Egmont Key State Park
Updated: Nov 9, 2020
Escape to your own private island paradise
Do you dream about escaping to your own private island? Well dreams do come true and it is as easy as hopping on a ferry to Egmont Key State Park. This state park is located on a remote, uninhabited island at the mouth of Tampa Bay and it is one of the 175 state parks in Florida. This small island, two miles long and less than a half mile wide, is big on adventure and provides “Real Fun in the Real Florida”. Egmont Key is only accessible by boat so this seclusion adds an additional element of fun and adventure to visiting the island. If you don’t have a boat, no problem. Tampa Bay Ferry provides transportation to and from the island (see the details at the end of the blog).
Adventure is waiting for you on Egmont Key.
Egmont Key offers a diverse array of activities:
Escaping to your own island oasis (well you and the other ferry passengers)
Beach combing and shell collecting
Exploring an uninhabited island (except for the Shore Bird Refuge area) with many historical landmarks such as a lighthouse, old fort, gun batteries, deserted town, and other ruins
Swimming and sunbathing
The ferry usually drops passengers off next to the old coast guard dock in front of the lighthouse. If you walk to your right along the shore to the Gulf side, you will be greeted by a pristine, white sand beach. The sea tends to be calmer on this side of the island. Private boats anchor close to shore in this area. The beautiful beach extends for about a 1.5 mile until you reach the Bird Sanctuary which is off limits to visitors. You will pass the ruins of The Post Plant which is reported to be a good spot to snorkel.
Past the power plant, you will see de-frond palm trees along the shore. From a distance the trees looks like a forest of tall spikes. Up close the palms being taking over by the sea have a ghostly, eerie vibe. Along the shore there are lots of shells so careful combing will reward you with some lovely shell treasures. I have explored Egmont Key twice and both times were during the week so the island only had the visitors from the ferry and a few boaters making you feel like you have the place to yourself. This little tropical paradise is very serene and tranquil. To me, it’s an escape into Eden…a wonderful respite from the hustle and bustle of our daily lives so unplug and just soak up the sun on this lovely beach.
On both my visits to Egmont Key, the water was choppy and the water visibility was poor so I was unable to snorkel. Due to major erosion, some of the ruins have been claimed by the sea. I read that snorkeling among the ruins is the best place to see fish. You can bring your own snorkeling gear or take a snorkeling trip with the ferry company.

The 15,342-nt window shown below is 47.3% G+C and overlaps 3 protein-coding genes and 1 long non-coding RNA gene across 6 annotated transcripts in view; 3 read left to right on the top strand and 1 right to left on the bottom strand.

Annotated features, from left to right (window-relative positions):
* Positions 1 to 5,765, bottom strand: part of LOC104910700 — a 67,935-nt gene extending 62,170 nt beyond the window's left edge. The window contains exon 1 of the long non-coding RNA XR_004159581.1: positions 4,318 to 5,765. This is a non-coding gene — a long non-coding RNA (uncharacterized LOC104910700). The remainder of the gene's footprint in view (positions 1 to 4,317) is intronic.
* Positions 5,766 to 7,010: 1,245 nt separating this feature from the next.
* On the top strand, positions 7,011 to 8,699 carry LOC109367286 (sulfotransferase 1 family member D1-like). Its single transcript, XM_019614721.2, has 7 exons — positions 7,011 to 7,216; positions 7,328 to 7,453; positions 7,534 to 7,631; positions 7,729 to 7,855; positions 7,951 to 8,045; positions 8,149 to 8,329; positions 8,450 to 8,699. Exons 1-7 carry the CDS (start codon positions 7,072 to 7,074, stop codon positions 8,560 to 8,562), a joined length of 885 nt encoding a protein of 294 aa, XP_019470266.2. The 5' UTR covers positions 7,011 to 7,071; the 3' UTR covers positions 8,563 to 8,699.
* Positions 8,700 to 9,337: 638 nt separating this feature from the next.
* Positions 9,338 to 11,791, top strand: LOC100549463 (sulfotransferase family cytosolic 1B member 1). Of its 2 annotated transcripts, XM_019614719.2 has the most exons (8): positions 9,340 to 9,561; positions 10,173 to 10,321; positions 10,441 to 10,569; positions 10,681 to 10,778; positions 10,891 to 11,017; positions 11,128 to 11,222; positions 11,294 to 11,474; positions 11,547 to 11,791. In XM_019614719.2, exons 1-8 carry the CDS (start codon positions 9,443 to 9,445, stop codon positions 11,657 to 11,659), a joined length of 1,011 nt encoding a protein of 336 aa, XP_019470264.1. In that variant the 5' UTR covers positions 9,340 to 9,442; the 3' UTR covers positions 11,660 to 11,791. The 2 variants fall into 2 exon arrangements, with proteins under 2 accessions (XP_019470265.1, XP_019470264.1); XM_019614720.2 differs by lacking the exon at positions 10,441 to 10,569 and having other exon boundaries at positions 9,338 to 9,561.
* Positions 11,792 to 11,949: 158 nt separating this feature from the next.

The United States Army built Fort Brooke in Tampa in 1823 establishing the first settlement. As the settlement grew and shipping traffic increased, the number of ships that became stranded on the sandbars increased reinforcing the need to build a lighthouse to guide the ships safely into and out of the bay. Before Egmont Key lighthouse was built there were no lighthouses along Florida’s gulf coast between St Mark’s Lighthouse in the Florida Panhandle to Key West. The Florida Gulf coast has 5,095 miles of ocean shoreline (according to NOAA Office for Coastal Management) so it was highly necessary to add another lighthouse along the gulf coast. Over the 19th and early 20th centuries, more lighthouses were built so that Florida had 30 lighthouses guiding boats and ships along its 8,436 miles of ocean shoreline. In the United States, Florida has the second longest coastline behind Alaska which has over 33,000 miles of shoreline.
The first Egmont Key lighthouse was completed in 1848 with a height of 44 feet. Before its first birthday, it sustained damage in the Great Hurricane of 1848. After other storms caused further damage over the next decade, Congress appropriated funds to build a lighthouse that could “withstand any storm”. In 1857, a new taller, better designed lighthouse was constructed and it was located farther inland to avoid problems with erosion. This 85 foot tall lighthouse with 3 foot thick brick walls still stands today.